About Agra Travel Guide
Agra Travel Guide – Agra hosts some of the world famous landmarks that are epitome of love and beauty. In terms of ambience, it is still associated with its memorable Mughal period. As visitors walk down the narrow bustling streets, they can’t help but wonder if the man contentedly smoking a hookah is a direct descendent of some bygone Mughal. Even the most modern areas of the town, such as the cantonment, date back over a hundred years.
The Taj Mahal, which is essentially one man’s monumental testimony to love, has become synonymous not only with this city but with India as a whole. Agra, with its laid-back lifestyle and wealth of architecture, handicrafts and jewellry, is amongst the most remarkable cities of the world.
While approaching Agra from Delhi, one passes through the religious cities of Mathura and Vrindavan, celebrated in Indian lore and legends. The road from Agra to Jaipur includes Bharatpur and Deeg in its circuit, while the one heading east offers Gwalior and the exquisite temples of Khajuraho as places of tourist attraction.
Agra city livens up during the festive time of the Taj Mahotsav which is organised during February. Its a 10 day extravaganza which is held in the Shilpgram which is close to Taj Murals.It brings out the arts, crafts and culture of India. It has classical dance and song performances by well known artists in India. Apart from this ghazal programmes are also organised and not to miss out on Camel and Elephant rides and Games which are a pass time for Children and elders also. Agra is best known for its Id Melas and the colourful Tazias taken out on Muharram.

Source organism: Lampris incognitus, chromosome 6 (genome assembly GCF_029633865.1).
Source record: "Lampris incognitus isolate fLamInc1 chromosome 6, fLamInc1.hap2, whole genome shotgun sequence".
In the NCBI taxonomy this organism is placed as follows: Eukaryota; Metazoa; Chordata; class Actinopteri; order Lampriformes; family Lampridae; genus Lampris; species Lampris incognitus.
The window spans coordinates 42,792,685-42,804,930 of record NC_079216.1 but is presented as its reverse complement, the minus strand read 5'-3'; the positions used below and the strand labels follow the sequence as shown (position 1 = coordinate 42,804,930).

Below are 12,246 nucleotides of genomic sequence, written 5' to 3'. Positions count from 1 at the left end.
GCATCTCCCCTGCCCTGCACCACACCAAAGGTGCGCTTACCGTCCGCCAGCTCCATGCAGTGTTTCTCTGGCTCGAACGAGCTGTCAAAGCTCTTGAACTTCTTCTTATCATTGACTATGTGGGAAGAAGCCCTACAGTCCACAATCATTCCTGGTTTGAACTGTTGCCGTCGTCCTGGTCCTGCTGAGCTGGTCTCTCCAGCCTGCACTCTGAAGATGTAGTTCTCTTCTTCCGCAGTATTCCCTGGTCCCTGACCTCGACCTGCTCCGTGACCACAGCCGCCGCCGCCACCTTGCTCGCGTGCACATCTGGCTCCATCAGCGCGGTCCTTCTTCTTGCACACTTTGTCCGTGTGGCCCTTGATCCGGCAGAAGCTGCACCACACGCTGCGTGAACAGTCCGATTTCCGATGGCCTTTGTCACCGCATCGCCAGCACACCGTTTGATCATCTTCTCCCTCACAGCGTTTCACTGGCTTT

Summers are very hot and winters chilling cold. The temperature difference between the summers and winters is very high. The monsoon although provides some respite from the heat but the rains leaves the city very dirty. It is better to plan your Agra trip between the months of March and October.
Places to see
The Taj Mahal
Taj Mahal is one of the wonders of the world and is the epitome of love, beauty and sacrifice. It was built by Shah Jahan in the memory of his queen, Mumtaz Mahal. The construction of this masterpiece is believed to have taken 22 years to complete with over 20,000 craftsmen working round the clock. Even as the world is caught in the skirmishes of War & peace, Nuclear and Non-Nuclear; Taj has stood as the epitome of love. This extravagant monument of love is one of the most visited and most photographed places in the world.
Taj Mahal which was built by Shah Jahan to express his eternal love for his beautiful wife Mumtaz Mahal was the culmination point of Indo-Persian architecture. The Mughal Emperors were always fond of constructing monuments. Perhaps they knew that they would be gone but these structures will remind the world of their grandeur. Shah Jahan was particularly fond of constructing extravagant monuments. He built the city of Shah Jahanabad which today is called the old Delhi. He loved construction but more than that, he loved his wife. He compared Mumtaz Mahal’s beauty with the light of heaven. She died while giving birth to her fourteenth child. Shah Jahan was so shocked by her death that his hair turned grey overnight.